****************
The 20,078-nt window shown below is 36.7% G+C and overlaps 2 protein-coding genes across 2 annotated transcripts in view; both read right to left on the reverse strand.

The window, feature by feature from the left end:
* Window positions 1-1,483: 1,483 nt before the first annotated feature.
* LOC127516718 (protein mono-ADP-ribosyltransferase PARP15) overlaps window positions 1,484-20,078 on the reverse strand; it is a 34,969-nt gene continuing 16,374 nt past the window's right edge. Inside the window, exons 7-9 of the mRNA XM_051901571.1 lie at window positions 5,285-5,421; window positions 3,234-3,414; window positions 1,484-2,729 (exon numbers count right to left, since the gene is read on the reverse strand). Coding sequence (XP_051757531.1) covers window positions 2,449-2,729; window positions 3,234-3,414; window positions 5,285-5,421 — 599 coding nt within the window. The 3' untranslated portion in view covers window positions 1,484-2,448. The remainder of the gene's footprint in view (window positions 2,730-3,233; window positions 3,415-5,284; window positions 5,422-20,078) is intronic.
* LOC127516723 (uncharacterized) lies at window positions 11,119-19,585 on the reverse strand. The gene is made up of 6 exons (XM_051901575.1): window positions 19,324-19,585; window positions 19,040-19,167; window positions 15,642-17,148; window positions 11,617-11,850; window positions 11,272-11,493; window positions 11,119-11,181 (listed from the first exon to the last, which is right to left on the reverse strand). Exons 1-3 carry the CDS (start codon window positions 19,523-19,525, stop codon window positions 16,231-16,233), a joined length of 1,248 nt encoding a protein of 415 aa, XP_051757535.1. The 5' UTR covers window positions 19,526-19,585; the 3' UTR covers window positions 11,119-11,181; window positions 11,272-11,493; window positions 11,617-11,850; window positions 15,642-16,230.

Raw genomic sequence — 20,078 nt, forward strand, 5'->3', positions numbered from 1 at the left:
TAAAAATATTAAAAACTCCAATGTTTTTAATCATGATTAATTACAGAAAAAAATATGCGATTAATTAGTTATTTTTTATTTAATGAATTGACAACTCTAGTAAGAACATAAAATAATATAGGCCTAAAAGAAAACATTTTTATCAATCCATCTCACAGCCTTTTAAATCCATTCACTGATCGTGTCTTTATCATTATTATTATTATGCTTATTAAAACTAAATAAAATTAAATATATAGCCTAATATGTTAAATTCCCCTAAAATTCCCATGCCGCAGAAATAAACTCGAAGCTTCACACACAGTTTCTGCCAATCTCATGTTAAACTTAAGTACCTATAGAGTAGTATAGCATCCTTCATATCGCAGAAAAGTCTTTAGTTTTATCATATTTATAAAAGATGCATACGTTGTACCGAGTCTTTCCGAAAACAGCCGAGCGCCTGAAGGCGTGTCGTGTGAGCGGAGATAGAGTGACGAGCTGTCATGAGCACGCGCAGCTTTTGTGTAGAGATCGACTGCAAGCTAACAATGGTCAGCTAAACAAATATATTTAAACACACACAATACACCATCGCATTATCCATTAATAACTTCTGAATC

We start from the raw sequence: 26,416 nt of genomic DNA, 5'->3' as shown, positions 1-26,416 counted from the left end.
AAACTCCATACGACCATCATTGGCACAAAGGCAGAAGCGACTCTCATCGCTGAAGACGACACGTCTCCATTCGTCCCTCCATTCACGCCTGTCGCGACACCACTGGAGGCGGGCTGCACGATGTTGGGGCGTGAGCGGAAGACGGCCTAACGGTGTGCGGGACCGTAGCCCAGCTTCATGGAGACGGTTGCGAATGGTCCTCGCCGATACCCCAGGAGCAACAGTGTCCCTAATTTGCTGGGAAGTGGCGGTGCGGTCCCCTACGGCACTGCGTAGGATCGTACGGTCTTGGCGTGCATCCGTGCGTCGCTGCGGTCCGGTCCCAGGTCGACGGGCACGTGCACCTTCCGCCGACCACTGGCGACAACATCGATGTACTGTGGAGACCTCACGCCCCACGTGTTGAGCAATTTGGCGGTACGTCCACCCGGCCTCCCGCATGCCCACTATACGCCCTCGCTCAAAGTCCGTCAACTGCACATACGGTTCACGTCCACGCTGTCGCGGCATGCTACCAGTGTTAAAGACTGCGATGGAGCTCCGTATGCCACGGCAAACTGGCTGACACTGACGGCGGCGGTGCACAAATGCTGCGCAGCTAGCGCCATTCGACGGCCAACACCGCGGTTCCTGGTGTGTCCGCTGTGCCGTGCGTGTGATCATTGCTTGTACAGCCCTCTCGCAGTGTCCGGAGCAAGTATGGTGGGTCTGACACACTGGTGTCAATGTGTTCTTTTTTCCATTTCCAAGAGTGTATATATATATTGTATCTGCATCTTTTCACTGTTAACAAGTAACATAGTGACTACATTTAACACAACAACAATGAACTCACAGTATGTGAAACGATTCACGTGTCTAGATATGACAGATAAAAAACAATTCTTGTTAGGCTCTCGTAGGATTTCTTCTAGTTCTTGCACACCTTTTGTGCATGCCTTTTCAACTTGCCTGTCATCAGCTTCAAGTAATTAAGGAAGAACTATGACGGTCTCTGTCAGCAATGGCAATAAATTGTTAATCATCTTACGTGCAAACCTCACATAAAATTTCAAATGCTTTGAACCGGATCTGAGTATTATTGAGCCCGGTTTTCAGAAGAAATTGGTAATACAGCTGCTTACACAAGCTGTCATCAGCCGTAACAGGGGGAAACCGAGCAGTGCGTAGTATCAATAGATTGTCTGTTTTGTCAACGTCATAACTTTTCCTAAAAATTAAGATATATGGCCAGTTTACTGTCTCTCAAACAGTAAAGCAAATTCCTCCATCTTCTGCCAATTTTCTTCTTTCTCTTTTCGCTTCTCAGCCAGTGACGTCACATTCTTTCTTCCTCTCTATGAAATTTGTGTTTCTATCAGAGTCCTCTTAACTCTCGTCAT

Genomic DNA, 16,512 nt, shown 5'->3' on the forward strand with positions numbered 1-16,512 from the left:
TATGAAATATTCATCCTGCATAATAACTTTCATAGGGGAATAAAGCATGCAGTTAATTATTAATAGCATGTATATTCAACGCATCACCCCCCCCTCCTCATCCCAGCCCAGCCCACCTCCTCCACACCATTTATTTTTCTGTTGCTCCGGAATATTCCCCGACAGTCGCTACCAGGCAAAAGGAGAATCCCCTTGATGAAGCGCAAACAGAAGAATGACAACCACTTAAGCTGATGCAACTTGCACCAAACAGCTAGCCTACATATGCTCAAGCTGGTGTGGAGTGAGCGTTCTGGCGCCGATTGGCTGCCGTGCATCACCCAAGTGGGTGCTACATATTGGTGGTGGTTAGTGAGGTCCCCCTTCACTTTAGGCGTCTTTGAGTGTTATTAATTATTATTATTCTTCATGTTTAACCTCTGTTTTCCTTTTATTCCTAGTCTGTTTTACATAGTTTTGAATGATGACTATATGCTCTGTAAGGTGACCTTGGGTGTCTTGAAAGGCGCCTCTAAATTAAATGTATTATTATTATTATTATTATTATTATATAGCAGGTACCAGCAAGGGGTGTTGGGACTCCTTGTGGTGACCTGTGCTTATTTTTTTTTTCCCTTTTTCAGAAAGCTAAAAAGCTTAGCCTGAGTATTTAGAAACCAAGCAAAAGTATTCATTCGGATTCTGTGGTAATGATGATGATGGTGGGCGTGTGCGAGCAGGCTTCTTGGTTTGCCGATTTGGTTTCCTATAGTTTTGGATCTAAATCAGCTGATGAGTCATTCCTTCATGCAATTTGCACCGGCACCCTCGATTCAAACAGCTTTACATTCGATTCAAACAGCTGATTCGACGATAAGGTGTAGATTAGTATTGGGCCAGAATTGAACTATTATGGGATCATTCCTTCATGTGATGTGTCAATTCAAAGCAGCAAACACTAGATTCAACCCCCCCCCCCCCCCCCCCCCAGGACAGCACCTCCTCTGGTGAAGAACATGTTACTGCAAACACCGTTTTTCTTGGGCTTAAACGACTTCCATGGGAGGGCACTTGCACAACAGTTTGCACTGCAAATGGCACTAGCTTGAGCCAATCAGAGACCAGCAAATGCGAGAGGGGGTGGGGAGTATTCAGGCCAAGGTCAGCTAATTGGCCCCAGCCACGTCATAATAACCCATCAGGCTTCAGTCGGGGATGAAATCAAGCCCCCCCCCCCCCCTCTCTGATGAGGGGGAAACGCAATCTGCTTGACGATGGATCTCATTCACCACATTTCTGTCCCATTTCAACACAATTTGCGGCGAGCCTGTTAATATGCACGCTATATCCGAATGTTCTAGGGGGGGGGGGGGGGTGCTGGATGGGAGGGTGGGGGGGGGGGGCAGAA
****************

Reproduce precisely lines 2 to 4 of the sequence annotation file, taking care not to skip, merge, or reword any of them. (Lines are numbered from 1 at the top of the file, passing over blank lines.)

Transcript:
The window, feature by feature from the left end:
* Window positions 1-1,483: 1,483 nt before the first annotated feature.
* LOC127516718 (protein mono-ADP-ribosyltransferase PARP15) overlaps window positions 1,484-20,078 on the reverse strand; it is a 34,969-nt gene continuing 16,374 nt past the window's right edge. Inside the window, exons 7-9 of the mRNA XM_051901571.1 lie at window positions 5,285-5,421; window positions 3,234-3,414; window positions 1,484-2,729 (exon numbers count right to left, since the gene is read on the reverse strand). Coding sequence (XP_051757531.1) covers window positions 2,449-2,729; window positions 3,234-3,414; window positions 5,285-5,421 — 599 coding nt within the window. The 3' untranslated portion in view covers window positions 1,484-2,448. The remainder of the gene's footprint in view (window positions 2,730-3,233; window positions 3,415-5,284; window positions 5,422-20,078) is intronic.